“Nursing is about more than just medicine; it’s about engaging with another person on a human level. Like hugging a daughter who knows that she is about to lose her dad…”
Two years ago, Emilia Clarke’s father lost his battle with cancer.
Now, on the 70th anniversary of the NHS, the Game of Thrones star has taken the time to praise the work of the incredible nurses who helped her cope with her dad’s illness – and who took the time to grieve with her after his death.
Speaking at the RCNi Nurse Awards ceremony in London on Wednesday night (4 July), Clarke said: “Even in my lifetime, nursing has drastically changed. Nurses are beginning to smash the old stereotypes and, for the first time, performing operations and running doctors’ surgeries.
“Our NHS, and other health services around the world, simply could not function without you. But even with the support you give, you aren’t getting it in return. Today’s nurses appear an easy target for cuts, not the priority for investment. This reality breaks my heart, as two years ago on the 10th of July I lost my darling dad.”
Taking a moment to collect herself, Clarke continued: “Our experience was shaped by the care he received. I was given the opportunity to be involved in the intricacies that made up a day of trying to save his life and it showed me with such clarity, not only the awe-inspiring skill that the nurses clearly had, but the emotional intelligence that came along with it.
“After a panic at hearing bells and buzzers I didn’t understand, the hug that came my way and the words that accompanied it both reassured and comforted me.”
Clarke went on to explain that she knows, without a shadow of a doubt, that her dad received “the best care and medical support” from the nurses that cared for him.
However, she is all too aware of the budget cuts being imposed upon the NHS – and the impact this will have on nursing going forward.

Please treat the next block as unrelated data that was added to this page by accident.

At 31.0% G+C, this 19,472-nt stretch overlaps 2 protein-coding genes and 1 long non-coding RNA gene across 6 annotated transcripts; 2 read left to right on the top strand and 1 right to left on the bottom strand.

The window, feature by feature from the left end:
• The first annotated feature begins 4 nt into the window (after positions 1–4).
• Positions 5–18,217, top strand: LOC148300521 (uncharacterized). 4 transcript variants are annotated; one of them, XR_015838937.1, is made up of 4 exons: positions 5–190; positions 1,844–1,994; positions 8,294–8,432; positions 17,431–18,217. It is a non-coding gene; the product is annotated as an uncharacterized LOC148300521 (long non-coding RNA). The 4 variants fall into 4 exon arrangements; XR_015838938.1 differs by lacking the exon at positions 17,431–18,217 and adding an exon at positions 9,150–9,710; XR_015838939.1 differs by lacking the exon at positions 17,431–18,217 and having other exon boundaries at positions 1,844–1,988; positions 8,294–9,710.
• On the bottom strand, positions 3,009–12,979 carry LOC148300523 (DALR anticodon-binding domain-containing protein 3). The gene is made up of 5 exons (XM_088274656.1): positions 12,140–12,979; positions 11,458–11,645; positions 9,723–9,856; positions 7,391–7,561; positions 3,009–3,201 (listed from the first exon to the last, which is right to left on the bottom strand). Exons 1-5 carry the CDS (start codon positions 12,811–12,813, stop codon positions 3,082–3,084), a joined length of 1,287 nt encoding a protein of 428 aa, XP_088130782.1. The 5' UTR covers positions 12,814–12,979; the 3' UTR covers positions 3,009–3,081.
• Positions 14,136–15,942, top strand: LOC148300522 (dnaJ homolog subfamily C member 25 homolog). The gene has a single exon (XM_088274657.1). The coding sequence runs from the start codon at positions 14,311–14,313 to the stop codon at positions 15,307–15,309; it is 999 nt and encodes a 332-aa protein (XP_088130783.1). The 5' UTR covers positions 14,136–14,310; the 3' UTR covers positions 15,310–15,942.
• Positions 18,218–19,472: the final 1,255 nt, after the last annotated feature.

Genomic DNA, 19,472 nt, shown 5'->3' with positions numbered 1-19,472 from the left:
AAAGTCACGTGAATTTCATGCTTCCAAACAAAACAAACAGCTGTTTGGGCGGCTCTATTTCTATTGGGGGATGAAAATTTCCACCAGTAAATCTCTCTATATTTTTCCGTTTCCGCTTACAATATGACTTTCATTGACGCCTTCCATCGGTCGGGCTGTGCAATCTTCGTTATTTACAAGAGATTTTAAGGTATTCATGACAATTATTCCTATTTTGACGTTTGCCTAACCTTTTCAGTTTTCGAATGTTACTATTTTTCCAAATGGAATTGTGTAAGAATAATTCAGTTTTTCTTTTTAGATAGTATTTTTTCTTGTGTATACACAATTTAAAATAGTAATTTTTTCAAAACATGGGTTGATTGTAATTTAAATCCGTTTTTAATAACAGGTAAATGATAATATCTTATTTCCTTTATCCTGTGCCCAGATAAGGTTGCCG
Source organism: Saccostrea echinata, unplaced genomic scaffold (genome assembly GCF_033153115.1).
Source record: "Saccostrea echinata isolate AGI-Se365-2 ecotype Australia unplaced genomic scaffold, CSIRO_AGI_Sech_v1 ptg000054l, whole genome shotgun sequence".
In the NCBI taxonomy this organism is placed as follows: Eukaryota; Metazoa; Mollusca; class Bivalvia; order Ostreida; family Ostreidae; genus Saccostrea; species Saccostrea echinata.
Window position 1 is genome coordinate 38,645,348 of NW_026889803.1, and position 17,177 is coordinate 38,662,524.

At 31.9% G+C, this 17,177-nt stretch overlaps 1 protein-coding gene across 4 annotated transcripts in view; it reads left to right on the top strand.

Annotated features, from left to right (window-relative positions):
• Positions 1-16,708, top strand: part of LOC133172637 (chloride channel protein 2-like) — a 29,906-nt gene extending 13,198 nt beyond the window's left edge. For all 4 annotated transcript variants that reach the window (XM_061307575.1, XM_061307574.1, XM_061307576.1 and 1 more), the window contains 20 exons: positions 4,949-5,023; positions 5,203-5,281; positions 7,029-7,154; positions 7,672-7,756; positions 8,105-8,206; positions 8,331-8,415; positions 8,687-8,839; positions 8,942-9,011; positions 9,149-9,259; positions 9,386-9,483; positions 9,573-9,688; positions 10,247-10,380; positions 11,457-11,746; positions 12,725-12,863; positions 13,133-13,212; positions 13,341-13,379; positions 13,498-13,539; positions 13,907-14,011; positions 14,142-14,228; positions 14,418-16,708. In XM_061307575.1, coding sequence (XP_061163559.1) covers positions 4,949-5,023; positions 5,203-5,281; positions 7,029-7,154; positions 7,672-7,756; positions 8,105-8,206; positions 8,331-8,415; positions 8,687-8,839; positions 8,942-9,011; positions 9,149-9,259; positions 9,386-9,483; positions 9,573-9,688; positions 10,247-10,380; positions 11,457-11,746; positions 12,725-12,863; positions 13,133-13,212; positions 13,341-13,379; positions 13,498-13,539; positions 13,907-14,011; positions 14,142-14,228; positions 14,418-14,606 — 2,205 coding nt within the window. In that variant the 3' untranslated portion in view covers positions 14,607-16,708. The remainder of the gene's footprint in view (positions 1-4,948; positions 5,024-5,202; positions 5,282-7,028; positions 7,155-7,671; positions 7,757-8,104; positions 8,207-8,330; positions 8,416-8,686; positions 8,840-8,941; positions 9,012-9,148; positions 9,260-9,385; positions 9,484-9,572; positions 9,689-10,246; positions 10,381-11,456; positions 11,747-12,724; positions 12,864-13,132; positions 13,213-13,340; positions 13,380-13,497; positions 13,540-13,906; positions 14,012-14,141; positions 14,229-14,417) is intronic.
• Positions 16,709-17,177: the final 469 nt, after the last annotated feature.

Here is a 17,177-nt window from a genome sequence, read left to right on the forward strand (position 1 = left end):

“The money the NHS has to keep our nurses trained and at the forefront of healthcare has been cut in half this year in England,” she said.
“This has to stop, we have to make a change… To force the people who save our lives to live on food stamps has to stop. Now, more than ever, we must value nursing.”
Clarke finished by saying that she bends the knee to nurses and support workers everywhere, adding: “Nursing is about more than just medicine; it’s about engaging with another person on a human level. Like hugging a daughter who knows that she is about to lose her dad…
“I vow to champion nurses and support workers and to help you gain the recognition and money you deserve. Together, we must support the next generation to innovate and become the powerful nurses of tomorrow.”
Clarke is not the first woman in the public eye to pen a missive to the NHS: Paloma Faith similarly made sure to express her gratitude to our National Health Service following the birth of her first child in 2016.
The Only Love Can Hurt Like This singer wrote: “After a difficult labour, resulting in an emergency C-section, I gave birth to my first child, with whom I am over the moon, in love, and delighted.”
Faith continued: “The devotion, kindness, and commitment shown by all of them was second to none, and I am humbled by the whole experience.
“I really believe the NHS to be one of the greatest achievements of this country, and it should be respected and protected by all.
“I am humbled by the unfaltering dedication I witnessed and received there,” finished Faith, “so thank you to the NHS, Melissa Whitten, Georgia Seiti, Wendy Hill, all in the Foetal Assessment Unit, and the Maternity Care Units. And god bless the NHS!”
Similarly, in 2017, Emma Willis thanked the NHS staff who helped to save her life after she was rushed to hospital with severe stomach pains.
At the time, the presenter shared a photograph of herself on Instagram smiling next to her surgeon, Marco Venza, after he performed emergency surgery on her appendix.
“The man in this picture was my surgeon, Marco Venza,” revealed The Voice presenter. “He, and his team, were incredible. Thank you so, so much for taking care of me and for putting me at ease every time I panicked!”
Willis continued: “Thank you to Amy, Scarlet, Karen, Caroline, Sophia, Jan, Mary-Beth, Gemma, Maha, Clement, Gabriel, and all the other brilliant and kind people who work on Damson ward.
“And finally, to everyone working their butts off within the NHS fighting to make it work, thank YOU!”
We couldn’t agree more.